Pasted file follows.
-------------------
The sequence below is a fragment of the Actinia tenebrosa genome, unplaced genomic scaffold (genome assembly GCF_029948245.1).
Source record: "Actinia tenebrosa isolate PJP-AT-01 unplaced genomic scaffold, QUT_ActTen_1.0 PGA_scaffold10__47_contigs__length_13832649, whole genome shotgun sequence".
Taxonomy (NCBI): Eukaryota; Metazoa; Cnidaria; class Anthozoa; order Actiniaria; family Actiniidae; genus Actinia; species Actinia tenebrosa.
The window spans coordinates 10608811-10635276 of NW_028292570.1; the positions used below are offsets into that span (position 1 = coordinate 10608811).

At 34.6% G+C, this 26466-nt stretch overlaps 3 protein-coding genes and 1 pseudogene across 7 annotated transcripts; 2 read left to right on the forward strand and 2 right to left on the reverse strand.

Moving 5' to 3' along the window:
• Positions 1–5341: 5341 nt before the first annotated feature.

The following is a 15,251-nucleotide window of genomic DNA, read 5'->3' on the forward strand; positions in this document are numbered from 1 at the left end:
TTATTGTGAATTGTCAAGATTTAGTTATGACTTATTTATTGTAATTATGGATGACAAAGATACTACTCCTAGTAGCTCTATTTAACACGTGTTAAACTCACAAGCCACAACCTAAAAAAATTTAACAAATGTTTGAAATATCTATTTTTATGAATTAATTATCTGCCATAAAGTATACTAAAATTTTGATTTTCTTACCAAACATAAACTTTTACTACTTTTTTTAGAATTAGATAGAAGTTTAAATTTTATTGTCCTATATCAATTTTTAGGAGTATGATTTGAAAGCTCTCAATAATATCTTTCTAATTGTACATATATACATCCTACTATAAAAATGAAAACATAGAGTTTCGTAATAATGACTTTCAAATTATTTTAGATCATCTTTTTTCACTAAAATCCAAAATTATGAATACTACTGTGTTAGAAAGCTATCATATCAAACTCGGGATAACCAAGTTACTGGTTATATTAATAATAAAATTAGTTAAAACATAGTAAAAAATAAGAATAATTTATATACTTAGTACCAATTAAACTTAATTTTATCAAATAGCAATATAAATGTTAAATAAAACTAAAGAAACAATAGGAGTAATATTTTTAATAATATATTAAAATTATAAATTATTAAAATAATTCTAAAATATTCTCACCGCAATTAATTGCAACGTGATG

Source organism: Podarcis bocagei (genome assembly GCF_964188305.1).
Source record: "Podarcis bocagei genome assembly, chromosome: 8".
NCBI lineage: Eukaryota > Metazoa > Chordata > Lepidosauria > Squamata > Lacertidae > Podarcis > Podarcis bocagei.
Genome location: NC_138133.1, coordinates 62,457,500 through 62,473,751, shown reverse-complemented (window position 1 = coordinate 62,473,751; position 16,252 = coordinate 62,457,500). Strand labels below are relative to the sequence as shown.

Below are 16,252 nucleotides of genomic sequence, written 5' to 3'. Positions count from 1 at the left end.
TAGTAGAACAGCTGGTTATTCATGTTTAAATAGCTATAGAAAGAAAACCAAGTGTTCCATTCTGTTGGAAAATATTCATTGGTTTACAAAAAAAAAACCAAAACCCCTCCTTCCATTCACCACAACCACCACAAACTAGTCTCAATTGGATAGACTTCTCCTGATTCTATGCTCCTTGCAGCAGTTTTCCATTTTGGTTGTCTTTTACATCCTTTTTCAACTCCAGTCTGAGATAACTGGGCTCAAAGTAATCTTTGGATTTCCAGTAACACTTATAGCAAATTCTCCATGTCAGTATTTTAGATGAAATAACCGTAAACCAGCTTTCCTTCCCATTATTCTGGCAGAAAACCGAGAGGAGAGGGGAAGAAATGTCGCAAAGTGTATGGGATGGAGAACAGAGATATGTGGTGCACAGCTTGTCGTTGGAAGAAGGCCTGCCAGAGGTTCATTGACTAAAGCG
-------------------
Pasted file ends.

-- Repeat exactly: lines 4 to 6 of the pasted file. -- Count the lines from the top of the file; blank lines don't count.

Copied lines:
The window spans coordinates 10608811-10635276 of NW_028292570.1; the positions used below are offsets into that span (position 1 = coordinate 10608811).

At 34.6% G+C, this 26466-nt stretch overlaps 3 protein-coding genes and 1 pseudogene across 7 annotated transcripts; 2 read left to right on the forward strand and 2 right to left on the reverse strand.

Moving 5' to 3' along the window: